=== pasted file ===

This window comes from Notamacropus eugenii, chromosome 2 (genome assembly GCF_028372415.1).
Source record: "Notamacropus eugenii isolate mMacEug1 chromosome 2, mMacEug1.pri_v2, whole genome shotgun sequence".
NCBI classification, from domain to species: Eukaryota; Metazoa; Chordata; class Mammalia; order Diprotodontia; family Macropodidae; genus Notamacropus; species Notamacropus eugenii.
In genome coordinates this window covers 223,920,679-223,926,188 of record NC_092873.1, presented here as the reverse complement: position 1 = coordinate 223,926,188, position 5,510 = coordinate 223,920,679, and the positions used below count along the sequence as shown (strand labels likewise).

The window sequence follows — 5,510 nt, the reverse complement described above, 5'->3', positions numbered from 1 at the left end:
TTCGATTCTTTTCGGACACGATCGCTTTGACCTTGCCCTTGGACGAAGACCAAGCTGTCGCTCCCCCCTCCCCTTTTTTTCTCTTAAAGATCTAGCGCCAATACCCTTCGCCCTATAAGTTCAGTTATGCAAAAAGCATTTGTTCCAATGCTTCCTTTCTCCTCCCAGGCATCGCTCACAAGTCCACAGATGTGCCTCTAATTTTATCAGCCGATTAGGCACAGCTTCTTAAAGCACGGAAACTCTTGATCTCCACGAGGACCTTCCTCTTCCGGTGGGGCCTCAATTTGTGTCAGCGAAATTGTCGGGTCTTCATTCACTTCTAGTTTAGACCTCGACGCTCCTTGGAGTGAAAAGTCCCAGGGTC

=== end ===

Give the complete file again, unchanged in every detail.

This window comes from Notamacropus eugenii, chromosome 2 (genome assembly GCF_028372415.1).
Source record: "Notamacropus eugenii isolate mMacEug1 chromosome 2, mMacEug1.pri_v2, whole genome shotgun sequence".
NCBI classification, from domain to species: Eukaryota; Metazoa; Chordata; class Mammalia; order Diprotodontia; family Macropodidae; genus Notamacropus; species Notamacropus eugenii.
In genome coordinates this window covers 223,920,679-223,926,188 of record NC_092873.1, presented here as the reverse complement: position 1 = coordinate 223,926,188, position 5,510 = coordinate 223,920,679, and the positions used below count along the sequence as shown (strand labels likewise).

The window sequence follows — 5,510 nt, the reverse complement described above, 5'->3', positions numbered from 1 at the left end:
TTCGATTCTTTTCGGACACGATCGCTTTGACCTTGCCCTTGGACGAAGACCAAGCTGTCGCTCCCCCCTCCCCTTTTTTTCTCTTAAAGATCTAGCGCCAATACCCTTCGCCCTATAAGTTCAGTTATGCAAAAAGCATTTGTTCCAATGCTTCCTTTCTCCTCCCAGGCATCGCTCACAAGTCCACAGATGTGCCTCTAATTTTATCAGCCGATTAGGCACAGCTTCTTAAAGCACGGAAACTCTTGATCTCCACGAGGACCTTCCTCTTCCGGTGGGGCCTCAATTTGTGTCAGCGAAATTGTCGGGTCTTCATTCACTTCTAGTTTAGACCTCGACGCTCCTTGGAGTGAAAAGTCCCAGGGTC